- the decisions, the acts and the court-agreement protocols of the foreign courts, as well as the decisions of the foreign arbitrary courts and the concluded before them agreements on arbitrary cases, on which execution on the territory of the Republic of Bulgaria is admitted (following a special procedure at the Bulgarian court).
The Bulgarian court issues a writ of execution (enforcement title) based on any of the above documents.
Once you are in possession of an enforcement title, you need to approach an enforcement agent in order to initiate the debt collection procedure. In Bulgaria there are two types of enforcement agents – public and private bailiffs, and both types are empowered by the state to collect claims. Once presented with the creditor’s request and a valid enforcement title, the bailiff initiates an execution case, investigates the property status of the debtor – bailiffs may access to information about the debtor’s bank accounts, labour status etc. After the necessary information has been collected, the bailiff undertakes appropriate actions of enforcement as requested by the creditor – those may include collection of funds from bank accounts, selling of real estate or other property. The bailiff sends the debtor an invitation for voluntary payment before undertaking enforcement actions. For each type of enforcement there are specific rules and terms to which the bailiff must adhere.
2. Are there options to “freeze” or secure debtor’s redress objects?
It is often wise to attempt to freeze the debtor’s redress objects before lodging the claim. At the claimant’s request, the court may approve appropriate pre-action interim measures, including orders for freezing movable or immovable assets or bank account of the debtor. In order to achieve such pre-action interim measures, the claimant must support their request by convincing written evidence, and/or furnish the court with a guarantee for the debtor’s potential losses in case of not justified claim in an amount determined by the court (usually around 10% of the claim). When the request for pre-action interim measures is granted, the plaintiff is given a term to lodge the claim (usually a month). The request for interim measures may be included also in the statement of claim.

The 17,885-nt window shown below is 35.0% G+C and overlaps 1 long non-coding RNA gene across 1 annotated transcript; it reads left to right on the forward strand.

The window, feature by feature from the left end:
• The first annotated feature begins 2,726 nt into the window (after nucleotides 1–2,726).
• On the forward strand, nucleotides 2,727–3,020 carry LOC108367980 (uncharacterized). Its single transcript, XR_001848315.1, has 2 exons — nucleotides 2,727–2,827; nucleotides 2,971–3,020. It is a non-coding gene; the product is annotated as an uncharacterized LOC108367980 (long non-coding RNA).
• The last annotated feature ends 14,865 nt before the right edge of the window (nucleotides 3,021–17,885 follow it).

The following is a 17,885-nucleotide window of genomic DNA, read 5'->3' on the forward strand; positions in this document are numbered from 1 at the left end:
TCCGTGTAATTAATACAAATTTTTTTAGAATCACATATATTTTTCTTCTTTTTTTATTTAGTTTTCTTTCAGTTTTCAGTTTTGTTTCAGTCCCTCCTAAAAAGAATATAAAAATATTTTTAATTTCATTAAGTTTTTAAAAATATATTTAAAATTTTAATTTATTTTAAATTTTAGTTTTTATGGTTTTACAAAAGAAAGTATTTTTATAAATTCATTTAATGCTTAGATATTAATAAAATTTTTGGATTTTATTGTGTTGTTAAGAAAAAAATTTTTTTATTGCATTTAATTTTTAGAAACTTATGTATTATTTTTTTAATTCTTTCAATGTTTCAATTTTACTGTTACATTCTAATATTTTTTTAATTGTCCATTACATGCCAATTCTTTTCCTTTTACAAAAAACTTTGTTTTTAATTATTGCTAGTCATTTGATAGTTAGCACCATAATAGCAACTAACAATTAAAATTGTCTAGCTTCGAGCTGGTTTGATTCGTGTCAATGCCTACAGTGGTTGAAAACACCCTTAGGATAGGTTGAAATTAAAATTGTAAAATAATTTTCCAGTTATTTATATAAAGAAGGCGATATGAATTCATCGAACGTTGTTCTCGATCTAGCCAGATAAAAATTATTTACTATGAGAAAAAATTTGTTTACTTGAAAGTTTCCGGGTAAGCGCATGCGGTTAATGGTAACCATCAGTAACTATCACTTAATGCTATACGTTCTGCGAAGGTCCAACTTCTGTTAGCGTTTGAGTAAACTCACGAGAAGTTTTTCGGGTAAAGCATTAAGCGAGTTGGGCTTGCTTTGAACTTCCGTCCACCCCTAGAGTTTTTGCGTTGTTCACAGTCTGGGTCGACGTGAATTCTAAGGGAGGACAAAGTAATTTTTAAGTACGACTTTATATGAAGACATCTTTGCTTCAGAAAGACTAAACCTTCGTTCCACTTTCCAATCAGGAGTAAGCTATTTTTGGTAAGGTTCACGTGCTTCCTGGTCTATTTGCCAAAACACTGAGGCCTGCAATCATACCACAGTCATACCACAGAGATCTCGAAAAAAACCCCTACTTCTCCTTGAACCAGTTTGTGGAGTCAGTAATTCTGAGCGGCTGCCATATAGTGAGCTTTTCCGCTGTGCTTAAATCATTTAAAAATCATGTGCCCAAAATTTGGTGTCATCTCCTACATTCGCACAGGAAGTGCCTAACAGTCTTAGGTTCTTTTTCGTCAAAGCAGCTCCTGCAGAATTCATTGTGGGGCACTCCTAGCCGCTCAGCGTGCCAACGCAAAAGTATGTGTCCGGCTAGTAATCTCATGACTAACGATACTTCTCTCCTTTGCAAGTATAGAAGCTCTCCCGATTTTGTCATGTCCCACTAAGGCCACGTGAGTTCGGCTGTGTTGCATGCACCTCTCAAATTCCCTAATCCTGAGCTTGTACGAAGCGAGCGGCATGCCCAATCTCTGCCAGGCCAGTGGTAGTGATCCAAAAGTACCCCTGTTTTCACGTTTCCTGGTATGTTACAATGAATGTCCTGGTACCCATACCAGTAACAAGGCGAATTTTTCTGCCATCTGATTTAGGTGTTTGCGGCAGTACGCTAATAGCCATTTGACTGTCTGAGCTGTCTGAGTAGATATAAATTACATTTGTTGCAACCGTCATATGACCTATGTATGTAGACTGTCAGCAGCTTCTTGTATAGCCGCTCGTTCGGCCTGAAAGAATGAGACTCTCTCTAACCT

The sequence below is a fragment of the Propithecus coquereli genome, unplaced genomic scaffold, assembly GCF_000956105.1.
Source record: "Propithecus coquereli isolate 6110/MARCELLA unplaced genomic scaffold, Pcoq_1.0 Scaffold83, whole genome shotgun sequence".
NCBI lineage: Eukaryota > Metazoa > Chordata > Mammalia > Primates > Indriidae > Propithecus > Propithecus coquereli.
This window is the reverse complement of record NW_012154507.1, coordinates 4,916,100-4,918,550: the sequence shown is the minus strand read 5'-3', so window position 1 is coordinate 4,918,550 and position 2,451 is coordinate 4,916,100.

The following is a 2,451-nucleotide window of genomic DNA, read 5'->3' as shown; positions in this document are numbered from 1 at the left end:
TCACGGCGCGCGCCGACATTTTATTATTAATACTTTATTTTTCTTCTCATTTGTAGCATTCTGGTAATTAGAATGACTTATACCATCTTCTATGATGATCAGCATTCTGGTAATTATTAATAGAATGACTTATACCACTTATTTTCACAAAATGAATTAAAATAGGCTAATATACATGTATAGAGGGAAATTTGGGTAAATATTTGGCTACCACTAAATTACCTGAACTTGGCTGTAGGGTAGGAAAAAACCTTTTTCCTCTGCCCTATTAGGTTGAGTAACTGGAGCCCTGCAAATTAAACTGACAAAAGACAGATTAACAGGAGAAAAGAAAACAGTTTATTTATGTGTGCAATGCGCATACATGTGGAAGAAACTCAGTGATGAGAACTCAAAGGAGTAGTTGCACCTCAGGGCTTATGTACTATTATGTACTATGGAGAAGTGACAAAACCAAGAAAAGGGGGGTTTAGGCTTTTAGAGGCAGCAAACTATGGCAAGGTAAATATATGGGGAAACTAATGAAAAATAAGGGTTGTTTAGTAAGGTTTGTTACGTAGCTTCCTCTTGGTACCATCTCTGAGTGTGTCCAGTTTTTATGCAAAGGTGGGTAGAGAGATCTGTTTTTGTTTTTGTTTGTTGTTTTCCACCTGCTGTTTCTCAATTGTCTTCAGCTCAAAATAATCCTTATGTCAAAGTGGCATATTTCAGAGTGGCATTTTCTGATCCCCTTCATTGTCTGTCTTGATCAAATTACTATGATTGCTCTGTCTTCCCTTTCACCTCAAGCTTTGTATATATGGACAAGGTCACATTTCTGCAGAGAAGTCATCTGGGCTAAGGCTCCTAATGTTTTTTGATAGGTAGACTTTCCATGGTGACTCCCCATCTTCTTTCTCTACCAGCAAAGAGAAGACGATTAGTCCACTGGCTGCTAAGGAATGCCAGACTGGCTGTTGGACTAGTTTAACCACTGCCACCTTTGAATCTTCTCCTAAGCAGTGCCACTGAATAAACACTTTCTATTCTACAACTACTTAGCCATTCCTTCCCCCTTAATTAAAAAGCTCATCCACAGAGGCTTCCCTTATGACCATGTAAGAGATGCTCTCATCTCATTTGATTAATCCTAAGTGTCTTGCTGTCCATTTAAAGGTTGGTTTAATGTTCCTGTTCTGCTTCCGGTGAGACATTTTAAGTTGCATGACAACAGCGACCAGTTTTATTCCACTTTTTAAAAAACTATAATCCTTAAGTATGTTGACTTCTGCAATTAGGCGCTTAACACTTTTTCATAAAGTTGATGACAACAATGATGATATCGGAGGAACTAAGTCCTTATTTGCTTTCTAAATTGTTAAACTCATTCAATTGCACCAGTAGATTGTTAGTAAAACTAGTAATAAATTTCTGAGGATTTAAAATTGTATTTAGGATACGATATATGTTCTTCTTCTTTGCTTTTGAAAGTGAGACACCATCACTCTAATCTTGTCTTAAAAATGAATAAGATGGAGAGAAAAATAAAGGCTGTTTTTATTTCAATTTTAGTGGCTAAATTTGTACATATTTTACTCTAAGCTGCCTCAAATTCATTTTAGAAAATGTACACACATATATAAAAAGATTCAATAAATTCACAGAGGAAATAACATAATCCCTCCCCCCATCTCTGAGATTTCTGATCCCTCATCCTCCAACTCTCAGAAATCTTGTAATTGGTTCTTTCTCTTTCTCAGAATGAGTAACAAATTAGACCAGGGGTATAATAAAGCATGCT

3. Do you need to be assisted by an attorney at law?
In Bulgaria the assistance of a lawyer is not required by law in neither of the claim collection phases, but we consider it essential.
4. What are the costs of the procedure and are they eligible for reimbursement ?
Depending on the procedure, payment order application or normal trial, the court fees in the judicial phase are 2% or 4% of the claimed amount, respectively. In case that the creditor applies for a payment order but the debtor objects, the court instructs the creditor to lodge a claim under the normal trial procedure, In this case only the difference between the fees for the two processes, i.e. 2%, needs to be paid.
In the enforcement phase, the bailiffs collect simple fees for each enforcement action they undertake, as well as proportional fee over the amount of the claim. The proportional fee in case of collection of monetary claims is calculated over the collected amount as follows:
Up to 100 BGN . – 10 BGN
From 100 to 1000 BGN – 10 BGN + 10 % of the amount over 100 BGN;
From 1000 to 10 000 BGN – 100 BGN + 8 % of the amount over 1000 BGN;
From 10 000 to 50 000 BGN – 820 BGN + 6 % of the amount over 10 000 BGN;
From 50 000 to 100 000 BGN – 3220 BGN + 4 % of the amount over 50 000 BGN;
Above 100 000 BGN – 5220 BGN + 2 % of the amount over 100 000 BGN.
The losing party has to cover the costs paid by the successful party. However the lawyer’s fees can be reimbursed in a diminished amount in case the court finds that the fees actually paid by the claimant are excessive. The recoverable amount of the costs and which party bears which costs is stated by the court in the judgement and included in the execution title.
5. What is the term of the procedure?
Depending on the complexity of the case, a regular case in the judicial phase normally lasts 1-3 year , while an expedited procedure (such as in case the claim is based on notarized document proving the existence of the debt or non-objection to the claim) takes 2-3 months.
In the enforcement stage, following the two-week period which the bailiff gives the debtor for voluntary payment, the rest of the timeline depends on the debtor’s material situation and whether the debtor objects to the actions of the bailiff. For example, in the most uncomplicated scenario, when the debtor has monetary funds in bank accounts, the collection takes under a month, but in case that real estate needs to be sold it takes several months.